DETROIT (AP) - Ford Motor Co. and General Motors Corp. have more at stake than usual as they begin their traditional talks with United Auto Workers: cutting labor costs may be key to their survival.
The traditional handshake ceremonies with the union were to begin Monday with GM in Detroit and Ford in Dearborn, although talks already have been under way for months. The union formally opened negotiations with Chrysler Group on Friday, and the national contracts with all three expire Sept. 14.
The three automakers lost a combined $15 billion in 2006 and are in the midst of shrinking themselves and rolling out new vehicles to better compete with Japanese companies. Industry analysts have said reducing labor costs is critical.
Ford is in the worst shape of the three, having mortgaged its factories to set up a $23.4 billion line of credit to cover losses and pay operating expenses while it restructures. Ford lost $12.6 billion last year and $282 million in the first quarter of this year, and it doesn't expect to make money again until 2009.
Analysts say Ford likely will seek deeper concessions than the other two automakers, perhaps including temporary wage cuts.
All three say the talks need to bring them into labor cost parity with Japanese automakers, who make about $2,000 per car more in profits.
The Detroit automakers say their hourly labor costs are about $25 more than those of Toyota Motor Corp., Honda Motor Co. and Nissan Motor Co. when health care, pension, retiree and other costs are factored in.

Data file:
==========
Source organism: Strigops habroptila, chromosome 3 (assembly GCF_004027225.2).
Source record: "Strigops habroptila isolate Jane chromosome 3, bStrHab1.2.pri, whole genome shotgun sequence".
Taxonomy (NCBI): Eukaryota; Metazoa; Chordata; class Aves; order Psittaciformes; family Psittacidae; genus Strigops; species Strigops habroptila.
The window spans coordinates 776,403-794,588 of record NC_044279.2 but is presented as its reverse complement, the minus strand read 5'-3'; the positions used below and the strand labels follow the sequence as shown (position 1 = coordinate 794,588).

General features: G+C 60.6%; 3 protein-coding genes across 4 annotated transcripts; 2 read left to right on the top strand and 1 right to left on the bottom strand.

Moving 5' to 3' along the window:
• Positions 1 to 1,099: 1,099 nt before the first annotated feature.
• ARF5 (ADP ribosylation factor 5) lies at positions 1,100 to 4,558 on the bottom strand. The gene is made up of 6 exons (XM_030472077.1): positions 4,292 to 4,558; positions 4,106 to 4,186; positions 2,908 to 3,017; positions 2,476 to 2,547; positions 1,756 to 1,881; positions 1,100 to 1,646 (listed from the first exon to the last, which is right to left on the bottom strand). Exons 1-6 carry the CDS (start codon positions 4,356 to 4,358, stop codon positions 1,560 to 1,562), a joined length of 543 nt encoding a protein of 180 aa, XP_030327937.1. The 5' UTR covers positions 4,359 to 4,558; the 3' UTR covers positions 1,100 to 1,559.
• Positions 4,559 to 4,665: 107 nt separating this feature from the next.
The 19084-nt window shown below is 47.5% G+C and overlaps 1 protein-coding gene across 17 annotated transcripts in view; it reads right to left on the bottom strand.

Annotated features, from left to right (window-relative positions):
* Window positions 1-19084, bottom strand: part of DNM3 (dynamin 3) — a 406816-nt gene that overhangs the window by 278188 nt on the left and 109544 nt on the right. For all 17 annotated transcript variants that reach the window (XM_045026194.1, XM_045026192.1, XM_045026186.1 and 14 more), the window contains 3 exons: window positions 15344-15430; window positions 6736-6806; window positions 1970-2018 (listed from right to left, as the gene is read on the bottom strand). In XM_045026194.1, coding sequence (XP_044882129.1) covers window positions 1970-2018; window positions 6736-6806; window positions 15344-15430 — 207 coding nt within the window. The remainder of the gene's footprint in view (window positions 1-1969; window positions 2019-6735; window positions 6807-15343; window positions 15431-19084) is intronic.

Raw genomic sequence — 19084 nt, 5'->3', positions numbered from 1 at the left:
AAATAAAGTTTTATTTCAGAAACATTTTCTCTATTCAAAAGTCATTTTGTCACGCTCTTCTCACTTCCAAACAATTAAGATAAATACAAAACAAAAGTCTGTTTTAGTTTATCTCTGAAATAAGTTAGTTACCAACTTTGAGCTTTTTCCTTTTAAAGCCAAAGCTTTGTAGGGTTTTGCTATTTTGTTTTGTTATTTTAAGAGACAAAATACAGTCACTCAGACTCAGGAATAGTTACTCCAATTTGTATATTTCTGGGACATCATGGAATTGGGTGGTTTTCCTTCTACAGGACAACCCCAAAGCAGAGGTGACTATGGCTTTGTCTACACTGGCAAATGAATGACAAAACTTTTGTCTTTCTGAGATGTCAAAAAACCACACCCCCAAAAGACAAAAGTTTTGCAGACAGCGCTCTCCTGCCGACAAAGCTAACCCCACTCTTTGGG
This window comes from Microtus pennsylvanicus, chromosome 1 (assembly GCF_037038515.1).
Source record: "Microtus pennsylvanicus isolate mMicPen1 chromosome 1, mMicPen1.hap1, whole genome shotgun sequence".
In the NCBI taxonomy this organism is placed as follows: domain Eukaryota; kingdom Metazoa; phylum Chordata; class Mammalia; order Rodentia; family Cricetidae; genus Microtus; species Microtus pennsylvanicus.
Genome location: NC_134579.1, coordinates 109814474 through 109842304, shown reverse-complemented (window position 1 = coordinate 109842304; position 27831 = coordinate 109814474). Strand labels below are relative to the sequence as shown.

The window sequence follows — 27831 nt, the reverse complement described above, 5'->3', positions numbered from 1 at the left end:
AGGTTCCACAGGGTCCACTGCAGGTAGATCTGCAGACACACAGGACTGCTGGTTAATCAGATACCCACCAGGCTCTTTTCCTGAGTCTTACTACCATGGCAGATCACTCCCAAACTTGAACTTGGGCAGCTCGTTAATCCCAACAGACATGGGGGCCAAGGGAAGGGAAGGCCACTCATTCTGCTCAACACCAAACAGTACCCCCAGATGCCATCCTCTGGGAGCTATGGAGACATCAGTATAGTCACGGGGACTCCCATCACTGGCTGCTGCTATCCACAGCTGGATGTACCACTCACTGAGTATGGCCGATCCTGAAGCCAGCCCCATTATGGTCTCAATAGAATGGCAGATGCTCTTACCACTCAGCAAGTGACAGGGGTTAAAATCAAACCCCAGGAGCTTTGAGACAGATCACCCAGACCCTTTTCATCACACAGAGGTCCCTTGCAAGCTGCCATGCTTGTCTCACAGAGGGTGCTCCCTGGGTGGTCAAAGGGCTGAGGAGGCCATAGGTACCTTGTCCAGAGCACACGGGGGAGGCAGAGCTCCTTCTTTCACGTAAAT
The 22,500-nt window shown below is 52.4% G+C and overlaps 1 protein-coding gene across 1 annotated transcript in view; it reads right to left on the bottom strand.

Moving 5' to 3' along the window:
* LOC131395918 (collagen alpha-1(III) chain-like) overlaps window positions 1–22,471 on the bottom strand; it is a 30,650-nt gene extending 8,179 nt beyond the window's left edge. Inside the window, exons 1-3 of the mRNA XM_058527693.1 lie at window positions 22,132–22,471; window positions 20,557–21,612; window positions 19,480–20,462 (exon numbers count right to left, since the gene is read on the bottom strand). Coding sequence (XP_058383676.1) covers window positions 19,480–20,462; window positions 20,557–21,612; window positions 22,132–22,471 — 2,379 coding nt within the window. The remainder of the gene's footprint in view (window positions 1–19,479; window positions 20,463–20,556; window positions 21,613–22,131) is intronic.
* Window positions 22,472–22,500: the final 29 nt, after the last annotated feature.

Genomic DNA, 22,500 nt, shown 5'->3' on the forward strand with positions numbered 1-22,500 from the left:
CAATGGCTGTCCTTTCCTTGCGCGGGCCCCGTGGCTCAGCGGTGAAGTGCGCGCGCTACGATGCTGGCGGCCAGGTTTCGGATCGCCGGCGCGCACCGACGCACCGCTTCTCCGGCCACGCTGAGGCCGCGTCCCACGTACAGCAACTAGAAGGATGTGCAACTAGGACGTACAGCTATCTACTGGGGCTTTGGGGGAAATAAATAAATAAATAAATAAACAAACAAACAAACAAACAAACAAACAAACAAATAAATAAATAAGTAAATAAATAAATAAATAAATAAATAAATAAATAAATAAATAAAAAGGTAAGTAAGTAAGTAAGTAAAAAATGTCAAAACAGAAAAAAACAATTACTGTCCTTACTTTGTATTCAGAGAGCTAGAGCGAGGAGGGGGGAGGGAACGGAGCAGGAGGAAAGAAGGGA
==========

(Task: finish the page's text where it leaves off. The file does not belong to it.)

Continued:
The Detroit automakers all have the same problems, said Laurie Harbour-Felax, managing director at Stout Risius Ross Inc., who has done detailed studies of auto manufacturing costs.
"Ford is probably not as well-positioned as GM today...but they still have the same issues around health care that are crippling them," Harbour-Felax said.
All three must deal with rising health care costs and the "jobs bank," in which companies pay workers most of their salaries when their assembly lines aren't running. She said her studies have shown that the three automakers pay $1,200 to $1,500 per car in health care costs, far more than the Japanese automakers.
The UAW, however, has said that labor costs represent only 10 percent of the price of a new vehicle.
President Ron Gettelfinger said after talks opened with Chrysler that the jobs bank isn't an issue, because so many workers have left the companies under early retirement and buyout deals negotiated with the union.
Harbour-Felax said she agrees with the union that companies must do more to cut costs and become more efficient. All three automakers have said they are moving toward leaner manufacturing and engineering techniques and use of the same architecture globally on multiple models.